"The Pool of Blood" features Seccareccia on guitar and vocals, Alex Baigent on electric and upright bass, Rob McLay on drums, and Lucas Temor on piano. Paul Vroom recorded, mixed, and mastered the song at The Pharmacy in Toronto. Westelaken last released a self-titled LP in 2018, followed by a split with the low-fi group Hobby earlier this year.
The enigmatic Montreal singer/songwriter Yves Jarvis recently revealed his next album, an LP titled Sundry Rock Song Stock. The set arrives digitally on September 25, with a vinyl edition following on November 13 from Flemish Eye in Canada and ANTI- elsewhere.
In the press release, the home-recording savant looked back at his catalogue through the lens of colour theory, ascribing 2017's Good Will Come To You a "morning yellow optimism" while considering 2019's The Same But By Different Means a "midnight blue contemplation." Sundry Rock Song Stock finds the artist going green. He elaborates:
"I experienced a musical breakthrough with that bright, easy sound of my last two albums. It felt good to make at the time, but it counters my essence. People think I'm calm, but I'm very not calm, and I'm happy to elaborate on it now. This album came together exceptionally easy in reaction to that nighttime shit. This green is epitomized. This album is reduced."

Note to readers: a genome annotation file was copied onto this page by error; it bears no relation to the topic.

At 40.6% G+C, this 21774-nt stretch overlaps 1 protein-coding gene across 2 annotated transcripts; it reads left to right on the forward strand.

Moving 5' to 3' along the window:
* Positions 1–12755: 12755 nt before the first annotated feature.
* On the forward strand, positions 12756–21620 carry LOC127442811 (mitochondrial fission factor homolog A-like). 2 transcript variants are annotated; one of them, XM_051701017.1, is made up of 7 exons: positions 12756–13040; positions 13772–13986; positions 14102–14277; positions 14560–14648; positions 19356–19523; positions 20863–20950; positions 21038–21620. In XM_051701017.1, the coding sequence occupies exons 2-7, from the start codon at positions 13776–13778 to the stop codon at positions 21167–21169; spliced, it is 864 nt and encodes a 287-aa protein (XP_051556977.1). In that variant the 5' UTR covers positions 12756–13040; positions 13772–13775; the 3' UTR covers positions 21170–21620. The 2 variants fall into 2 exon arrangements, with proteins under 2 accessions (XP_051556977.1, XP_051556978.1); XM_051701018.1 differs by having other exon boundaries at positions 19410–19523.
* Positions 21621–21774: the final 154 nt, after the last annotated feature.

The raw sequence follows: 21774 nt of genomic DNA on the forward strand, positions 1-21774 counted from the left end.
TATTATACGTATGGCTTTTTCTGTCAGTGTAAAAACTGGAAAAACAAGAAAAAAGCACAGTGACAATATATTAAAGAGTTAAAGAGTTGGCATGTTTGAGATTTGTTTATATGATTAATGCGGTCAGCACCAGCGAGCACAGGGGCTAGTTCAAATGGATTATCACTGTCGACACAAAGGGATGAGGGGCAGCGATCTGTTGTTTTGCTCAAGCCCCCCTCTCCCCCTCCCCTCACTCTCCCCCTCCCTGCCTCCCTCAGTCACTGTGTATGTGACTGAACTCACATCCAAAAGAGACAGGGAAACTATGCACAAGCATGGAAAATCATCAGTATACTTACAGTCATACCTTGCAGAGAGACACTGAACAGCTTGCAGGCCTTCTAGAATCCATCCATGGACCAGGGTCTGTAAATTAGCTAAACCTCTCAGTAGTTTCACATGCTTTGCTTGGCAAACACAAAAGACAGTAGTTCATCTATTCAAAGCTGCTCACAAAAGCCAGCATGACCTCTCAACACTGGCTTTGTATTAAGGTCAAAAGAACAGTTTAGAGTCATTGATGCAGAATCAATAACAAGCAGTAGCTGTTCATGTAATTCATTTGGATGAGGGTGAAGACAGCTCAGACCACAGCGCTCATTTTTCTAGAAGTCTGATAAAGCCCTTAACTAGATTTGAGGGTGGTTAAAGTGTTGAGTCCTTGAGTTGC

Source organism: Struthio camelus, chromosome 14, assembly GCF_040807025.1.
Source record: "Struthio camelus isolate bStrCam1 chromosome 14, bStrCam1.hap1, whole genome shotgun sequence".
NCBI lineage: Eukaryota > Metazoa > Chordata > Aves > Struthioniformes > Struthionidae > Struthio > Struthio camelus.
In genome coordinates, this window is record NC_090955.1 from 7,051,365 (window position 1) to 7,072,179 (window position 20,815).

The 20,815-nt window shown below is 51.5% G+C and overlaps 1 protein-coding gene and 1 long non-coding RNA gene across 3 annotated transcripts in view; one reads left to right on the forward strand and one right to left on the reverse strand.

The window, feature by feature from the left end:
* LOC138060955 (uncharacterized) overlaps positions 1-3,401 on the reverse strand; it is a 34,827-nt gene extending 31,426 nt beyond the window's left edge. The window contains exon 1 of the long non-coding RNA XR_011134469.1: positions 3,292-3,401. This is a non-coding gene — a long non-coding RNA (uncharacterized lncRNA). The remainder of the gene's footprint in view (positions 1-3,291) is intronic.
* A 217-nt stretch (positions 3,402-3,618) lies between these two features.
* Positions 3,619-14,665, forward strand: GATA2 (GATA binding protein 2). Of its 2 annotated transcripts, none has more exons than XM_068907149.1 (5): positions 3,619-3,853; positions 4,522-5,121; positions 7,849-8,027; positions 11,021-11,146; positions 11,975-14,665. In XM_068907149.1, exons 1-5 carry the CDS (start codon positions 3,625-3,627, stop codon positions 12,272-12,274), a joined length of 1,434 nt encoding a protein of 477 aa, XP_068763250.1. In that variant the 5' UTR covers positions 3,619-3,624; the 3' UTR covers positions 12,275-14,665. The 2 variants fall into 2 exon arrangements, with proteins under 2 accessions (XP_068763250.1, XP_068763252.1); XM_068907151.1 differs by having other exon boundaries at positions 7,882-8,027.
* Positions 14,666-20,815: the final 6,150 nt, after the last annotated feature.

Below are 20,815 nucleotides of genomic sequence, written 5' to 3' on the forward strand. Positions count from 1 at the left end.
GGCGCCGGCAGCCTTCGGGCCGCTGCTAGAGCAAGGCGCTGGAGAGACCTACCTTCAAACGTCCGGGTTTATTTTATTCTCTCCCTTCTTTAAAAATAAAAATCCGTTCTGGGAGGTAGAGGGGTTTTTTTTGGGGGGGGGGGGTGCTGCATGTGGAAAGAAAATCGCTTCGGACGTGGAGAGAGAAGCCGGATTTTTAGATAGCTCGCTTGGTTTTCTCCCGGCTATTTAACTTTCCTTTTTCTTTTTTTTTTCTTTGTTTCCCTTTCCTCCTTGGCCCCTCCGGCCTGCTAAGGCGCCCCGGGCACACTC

The announcement came alongside the release of the single "For Props," along with a lyric video. It follows the earlier shared "Victim" from June. You can find it below.
Yves Jarvis is the latest stage name for Jean-Sebastian Audet. He previously recorded as Un Blonde.
This week the Toronto no-wave act New Fries shared "Lily," their latest preview of the forthcoming LP Is The Idea Of Us. The glitchy, hypnotic track arrived alongside a pulsing, and appropriately surreal, video by Oliver Husain. In a statement carried by Indie88, the group commented:
"Lilydale, New York is a caged community inhabited almost exclusively by mediums – those who communicate with the spirit world. It is a community of liars and people with special spiritual gifts. People across North America travel here to connect with the deceased. Anni spent many summers in Lilydale as a kid - her grandfather was a medium."
The 13-song Is The Idea Of Us finds New Fries reconfigured as an economic three-piece, with vocalist Anni Spadafora now playing bass, Tim Fagan moving to guitar, and drummer Jenny Gitman playing from a pared-down three-piece kit. The group recorded with Carl Didur of the Toronto psych duo Zacht Automaat producing. The LP arrives on August 7 from Telephone Explosion, following 2017's More 10".